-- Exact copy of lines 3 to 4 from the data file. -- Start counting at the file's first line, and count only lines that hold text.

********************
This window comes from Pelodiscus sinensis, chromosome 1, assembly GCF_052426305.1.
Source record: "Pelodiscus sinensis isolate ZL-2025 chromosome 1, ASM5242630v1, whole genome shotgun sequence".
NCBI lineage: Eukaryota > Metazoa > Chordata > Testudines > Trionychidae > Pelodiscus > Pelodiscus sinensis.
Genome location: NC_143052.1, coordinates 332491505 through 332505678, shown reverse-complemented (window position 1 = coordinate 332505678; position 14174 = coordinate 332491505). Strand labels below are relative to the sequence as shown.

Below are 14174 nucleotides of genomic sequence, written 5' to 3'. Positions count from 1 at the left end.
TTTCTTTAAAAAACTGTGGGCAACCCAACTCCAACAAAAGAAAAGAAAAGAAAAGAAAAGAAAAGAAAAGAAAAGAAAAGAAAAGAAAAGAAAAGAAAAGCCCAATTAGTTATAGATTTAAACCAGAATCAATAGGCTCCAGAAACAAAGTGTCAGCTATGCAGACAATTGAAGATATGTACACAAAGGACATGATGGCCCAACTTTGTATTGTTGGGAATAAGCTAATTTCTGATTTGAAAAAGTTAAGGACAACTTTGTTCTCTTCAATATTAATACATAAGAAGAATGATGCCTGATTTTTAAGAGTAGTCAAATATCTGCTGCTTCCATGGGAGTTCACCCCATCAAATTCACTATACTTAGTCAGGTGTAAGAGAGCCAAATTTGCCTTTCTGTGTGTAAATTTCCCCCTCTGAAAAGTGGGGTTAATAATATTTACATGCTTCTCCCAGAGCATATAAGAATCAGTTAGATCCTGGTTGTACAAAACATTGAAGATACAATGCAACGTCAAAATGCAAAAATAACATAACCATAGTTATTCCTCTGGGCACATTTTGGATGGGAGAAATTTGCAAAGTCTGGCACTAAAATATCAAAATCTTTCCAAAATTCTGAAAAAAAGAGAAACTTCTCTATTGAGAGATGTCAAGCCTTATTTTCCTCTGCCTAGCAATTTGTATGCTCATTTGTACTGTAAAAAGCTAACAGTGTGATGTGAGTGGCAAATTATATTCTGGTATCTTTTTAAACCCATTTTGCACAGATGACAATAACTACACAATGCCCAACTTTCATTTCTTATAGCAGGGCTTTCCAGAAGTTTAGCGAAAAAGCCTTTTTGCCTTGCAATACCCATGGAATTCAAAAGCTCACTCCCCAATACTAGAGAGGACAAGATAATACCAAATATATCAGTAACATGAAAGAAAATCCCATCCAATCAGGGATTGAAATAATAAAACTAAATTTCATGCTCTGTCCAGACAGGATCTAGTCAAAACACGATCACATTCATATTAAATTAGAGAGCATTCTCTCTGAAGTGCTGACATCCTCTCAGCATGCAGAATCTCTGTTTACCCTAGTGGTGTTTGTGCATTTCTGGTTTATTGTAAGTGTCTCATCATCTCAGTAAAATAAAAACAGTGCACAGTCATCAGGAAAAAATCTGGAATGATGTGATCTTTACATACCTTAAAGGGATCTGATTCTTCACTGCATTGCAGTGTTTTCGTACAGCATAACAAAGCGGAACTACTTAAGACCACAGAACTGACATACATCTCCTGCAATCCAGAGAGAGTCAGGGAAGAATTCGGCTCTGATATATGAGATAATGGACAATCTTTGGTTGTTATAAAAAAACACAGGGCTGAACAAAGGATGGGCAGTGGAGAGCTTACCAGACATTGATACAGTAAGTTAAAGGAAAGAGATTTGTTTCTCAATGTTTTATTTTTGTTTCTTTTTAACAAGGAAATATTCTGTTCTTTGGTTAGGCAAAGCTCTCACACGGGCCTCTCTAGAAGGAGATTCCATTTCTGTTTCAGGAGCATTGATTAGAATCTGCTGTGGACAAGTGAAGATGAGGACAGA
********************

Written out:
NCBI lineage: Eukaryota > Metazoa > Chordata > Testudines > Trionychidae > Pelodiscus > Pelodiscus sinensis.
Genome location: NC_143052.1, coordinates 332491505 through 332505678, shown reverse-complemented (window position 1 = coordinate 332505678; position 14174 = coordinate 332491505). Strand labels below are relative to the sequence as shown.